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Storyteller. Grace Dweller.

I’m Jennifer — wife of an Iowa farmer, mom to two girls, new book author. I believe in you, because I believe in Jesus. You matter to Him, and you matter to me. more »

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Wednesday 21st May 2014

#TellHisStory: How Does Your Garden Grow?

Every once in a while, I enjoy writing a story just for the sheer fun of the story. This is one of those stories. It’s the kind of story you just want to get down on paper because it was so fun living it.  Maybe there’s some nugget of spiritual wisdom buried within this little tale. And maybe there’s not. But if it makes you smile — or if it makes you want to step outside and plant a seed —  well, … mission accomplished.

How Does Your Garden Grow

I knelt in the tilled dirt, under a patch of blue sky.

In one hand, I held a packet of radish seeds, and in the other hand, a sharp garden tool. I was poised to plunge spade-first into the spring-planting season – a season that woos both the hopeful and the naïve.

My husband, a farmer, had tilled this stretch of black dirt next to his cornfield so I could plant a small buffet of produce: beets, carrots, beans, cucumbers, onions, tomatoes.

I crouched in the dirt and arranged seed packets, and my mind entertained grand and gleeful visions. I thought about the ways in which gardening would instill a good work ethic in our daughters while I ordered them around that tilled patch of ground. Then, my mind fast-forwarded to the midsummer dinner table. I could see it clearly: how my family would benefit nutritionally from our hard work — all those vitamins pulsing through through their bodies, thanks to my leadership in this act of planting bravado. (Insert sound of angel chorus.)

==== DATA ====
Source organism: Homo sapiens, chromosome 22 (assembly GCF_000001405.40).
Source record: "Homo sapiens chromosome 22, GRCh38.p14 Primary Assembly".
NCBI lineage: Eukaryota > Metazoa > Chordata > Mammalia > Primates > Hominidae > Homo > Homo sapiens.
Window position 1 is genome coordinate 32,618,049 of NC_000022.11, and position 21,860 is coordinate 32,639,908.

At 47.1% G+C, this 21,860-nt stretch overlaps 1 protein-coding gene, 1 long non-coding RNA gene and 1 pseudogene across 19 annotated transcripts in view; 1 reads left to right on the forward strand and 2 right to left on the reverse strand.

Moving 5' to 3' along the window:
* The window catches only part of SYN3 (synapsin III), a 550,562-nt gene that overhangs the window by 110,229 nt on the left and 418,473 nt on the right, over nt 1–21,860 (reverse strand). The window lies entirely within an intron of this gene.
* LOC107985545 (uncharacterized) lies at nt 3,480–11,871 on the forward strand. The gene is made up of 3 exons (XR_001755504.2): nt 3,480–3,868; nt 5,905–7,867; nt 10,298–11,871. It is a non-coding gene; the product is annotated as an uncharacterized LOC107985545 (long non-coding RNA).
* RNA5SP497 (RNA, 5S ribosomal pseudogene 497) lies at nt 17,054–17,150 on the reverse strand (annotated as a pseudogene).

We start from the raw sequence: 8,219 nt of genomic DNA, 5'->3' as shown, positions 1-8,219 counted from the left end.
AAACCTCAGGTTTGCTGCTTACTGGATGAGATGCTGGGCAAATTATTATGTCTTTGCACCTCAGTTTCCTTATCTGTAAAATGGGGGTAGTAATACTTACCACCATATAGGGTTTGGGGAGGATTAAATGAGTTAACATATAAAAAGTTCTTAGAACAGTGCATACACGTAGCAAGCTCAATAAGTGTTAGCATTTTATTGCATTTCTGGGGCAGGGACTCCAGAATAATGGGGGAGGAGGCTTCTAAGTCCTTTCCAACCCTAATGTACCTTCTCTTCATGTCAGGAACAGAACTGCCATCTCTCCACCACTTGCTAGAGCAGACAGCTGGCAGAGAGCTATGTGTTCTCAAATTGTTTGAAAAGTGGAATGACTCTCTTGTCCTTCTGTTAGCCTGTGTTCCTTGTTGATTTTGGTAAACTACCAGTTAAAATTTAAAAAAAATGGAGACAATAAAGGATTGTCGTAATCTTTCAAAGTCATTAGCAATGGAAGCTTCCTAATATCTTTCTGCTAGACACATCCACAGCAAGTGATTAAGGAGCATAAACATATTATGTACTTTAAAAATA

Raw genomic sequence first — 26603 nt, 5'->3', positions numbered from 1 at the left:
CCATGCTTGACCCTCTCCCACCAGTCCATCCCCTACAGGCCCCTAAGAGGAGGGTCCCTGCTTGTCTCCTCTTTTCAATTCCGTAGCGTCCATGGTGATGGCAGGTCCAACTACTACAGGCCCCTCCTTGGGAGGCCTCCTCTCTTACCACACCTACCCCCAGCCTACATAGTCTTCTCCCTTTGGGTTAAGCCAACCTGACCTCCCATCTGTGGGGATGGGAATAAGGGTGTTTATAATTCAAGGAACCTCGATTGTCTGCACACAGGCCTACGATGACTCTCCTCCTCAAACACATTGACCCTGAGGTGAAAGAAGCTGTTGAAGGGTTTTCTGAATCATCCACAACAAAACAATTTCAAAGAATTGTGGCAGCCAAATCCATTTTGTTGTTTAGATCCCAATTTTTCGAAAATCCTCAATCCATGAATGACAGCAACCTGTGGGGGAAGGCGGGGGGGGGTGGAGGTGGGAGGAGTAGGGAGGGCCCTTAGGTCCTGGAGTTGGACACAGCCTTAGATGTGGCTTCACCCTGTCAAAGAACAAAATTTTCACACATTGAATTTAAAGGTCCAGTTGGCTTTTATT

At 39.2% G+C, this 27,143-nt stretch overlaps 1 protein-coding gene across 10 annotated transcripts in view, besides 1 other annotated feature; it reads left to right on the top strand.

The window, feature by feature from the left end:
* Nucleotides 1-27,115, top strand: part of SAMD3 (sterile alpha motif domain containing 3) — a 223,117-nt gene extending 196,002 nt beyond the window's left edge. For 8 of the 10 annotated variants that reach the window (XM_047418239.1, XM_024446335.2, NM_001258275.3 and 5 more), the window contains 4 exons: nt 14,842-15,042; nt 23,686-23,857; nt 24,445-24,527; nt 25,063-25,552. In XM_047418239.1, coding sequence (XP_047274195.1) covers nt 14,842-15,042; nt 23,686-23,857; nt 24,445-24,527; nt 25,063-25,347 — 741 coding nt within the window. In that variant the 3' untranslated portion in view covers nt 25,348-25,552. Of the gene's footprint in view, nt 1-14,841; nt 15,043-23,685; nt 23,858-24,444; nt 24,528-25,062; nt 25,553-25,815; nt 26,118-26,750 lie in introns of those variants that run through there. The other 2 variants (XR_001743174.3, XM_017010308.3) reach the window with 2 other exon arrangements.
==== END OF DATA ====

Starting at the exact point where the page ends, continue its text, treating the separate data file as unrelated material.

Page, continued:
Then, in my delusions of gardening grandeur, I began to mentally collect ribbons at the county fair, tacking them on the bulletin board next to my much-anticipated Mother-of-the-Year Award.

garden produce

Just then, reality barged into the garden, boorishly interrupting my daydreams. Truth, is, I have the brownest thumb in the neighborhood. (Unless you count my wildly prolific thistle patch.)

It seems every farm wife worth her weight in topsoil can plant a garden, except me. Oh, I’ve tried.

I once planted five rows of vegetables in the backyard, but failed to fence my plot. By July the rabbits and deer had eaten all the produce. A year later, I borrowed rows in Grandma Lee’s garden, but I was so fearful of the snakes in her yard, that I stopped weeding my section.

I quit gardening altogether for several years, and did most of my “canning” in the aisles of the supermarket. I owe deep gratitude to Del Monte for feeding my family.

Meanwhile, each spring, my husband faithfully plants hundreds of acres of corn and soybeans in straight, evenly spaced rows. And each fall, as I witness his harvest from the rear-facing windows of the house, I am secretly envious of the fruits of his labor.

This spring, I vowed, would be different. I carefully picked an assortment of seeds. I plotted where I’d plant each row. I carefully marked the garden with dowels.

Yes, there have been a few errors – minor, really. You know, like the fact that my garden hose was fifteen feet shy of reaching the garden. Or how I spilled half the radish seeds in the bean row.

And then, fifteen minutes into our planting adventure, I couldn’t find my co-laborers, the children. Later, I found them behind the shed, attempting to give one of the farm cats a haircut – a trim of the whiskers with some blunt-tip Fiskars.